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11 o’clock hamburgers and small change

Winter 2015

Time capsule: How did CMCers feed their appetites back in 1948? When Collins was closed, everybody went to The Hub


Long before CMC Magazine or CMC Forum, there was The Analyst, a student publication with a name fitting for a new college founded on the bedrock of economic and political analysis.

As a coda to this issue of CMC Magazine, which is largely devoted to fundraising and philanthropic support, we thought it would be a nice idea to look back nearly 70 years to one of the College’s earliest internal development efforts: creating a snack and social spot on campus. What was the cost of such a project back in 1948? $500. As Kevin Starr explains, in his history, Commerce and Civilization—Claremont McKenna College: The First Fifty Years—1946-1996:

In the spring of 1948, the student council allocated $500 toward the opening of a social center, a soda fountain and bookstore called the Hub. Located in a wing of a former Army mess hall south of Story House, the Hub was developed by undergraduates Robert Chapman, Bud Craton, and Sam Bader. It remained a functioning entity, in various locales, for fifty years. The Hub also sponsored bridge tournaments for ‘bridge-mad Scripps girls,’ according to The Analyst for 6 October 1948.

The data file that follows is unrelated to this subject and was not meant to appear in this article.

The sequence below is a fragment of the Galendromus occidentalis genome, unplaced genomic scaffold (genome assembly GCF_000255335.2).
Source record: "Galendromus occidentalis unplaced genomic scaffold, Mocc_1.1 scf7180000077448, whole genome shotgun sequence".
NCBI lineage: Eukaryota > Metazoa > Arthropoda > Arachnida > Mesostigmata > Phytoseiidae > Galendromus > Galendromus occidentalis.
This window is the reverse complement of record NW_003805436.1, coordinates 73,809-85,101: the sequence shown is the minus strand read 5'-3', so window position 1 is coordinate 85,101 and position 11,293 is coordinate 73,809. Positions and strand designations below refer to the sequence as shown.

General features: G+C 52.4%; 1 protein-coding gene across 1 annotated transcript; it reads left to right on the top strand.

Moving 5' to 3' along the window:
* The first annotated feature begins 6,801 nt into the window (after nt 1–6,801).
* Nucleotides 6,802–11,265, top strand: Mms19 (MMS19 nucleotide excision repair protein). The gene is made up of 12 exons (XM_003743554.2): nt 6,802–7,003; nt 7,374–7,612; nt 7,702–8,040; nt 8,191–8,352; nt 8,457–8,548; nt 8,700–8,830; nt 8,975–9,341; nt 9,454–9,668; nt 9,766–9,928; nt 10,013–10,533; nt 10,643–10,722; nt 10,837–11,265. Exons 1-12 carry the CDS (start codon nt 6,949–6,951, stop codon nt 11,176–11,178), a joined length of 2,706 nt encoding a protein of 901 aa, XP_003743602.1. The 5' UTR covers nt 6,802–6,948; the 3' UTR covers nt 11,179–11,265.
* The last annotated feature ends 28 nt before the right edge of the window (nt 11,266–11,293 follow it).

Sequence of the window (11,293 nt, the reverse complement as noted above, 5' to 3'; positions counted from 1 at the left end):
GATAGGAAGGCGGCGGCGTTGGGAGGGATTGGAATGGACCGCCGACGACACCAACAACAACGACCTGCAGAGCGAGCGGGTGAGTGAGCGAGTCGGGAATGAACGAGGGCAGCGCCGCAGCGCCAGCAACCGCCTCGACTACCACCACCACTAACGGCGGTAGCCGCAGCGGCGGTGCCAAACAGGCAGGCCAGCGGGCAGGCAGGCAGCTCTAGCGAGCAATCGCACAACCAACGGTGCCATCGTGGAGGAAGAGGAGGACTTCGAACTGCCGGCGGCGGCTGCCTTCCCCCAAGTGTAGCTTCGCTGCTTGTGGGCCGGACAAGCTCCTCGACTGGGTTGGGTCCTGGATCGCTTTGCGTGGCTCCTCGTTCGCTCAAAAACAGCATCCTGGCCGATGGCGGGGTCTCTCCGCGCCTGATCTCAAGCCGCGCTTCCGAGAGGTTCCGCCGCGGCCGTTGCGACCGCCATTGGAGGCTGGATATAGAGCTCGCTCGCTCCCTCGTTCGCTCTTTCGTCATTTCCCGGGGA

Along with bridge tournaments, The Hub also provided undergrads with a place to spend their small change on a “three o’clock coke or the eleven o’clock hamburger.” For more early glimpses of The Analyst, see the CMC Forum five-part series.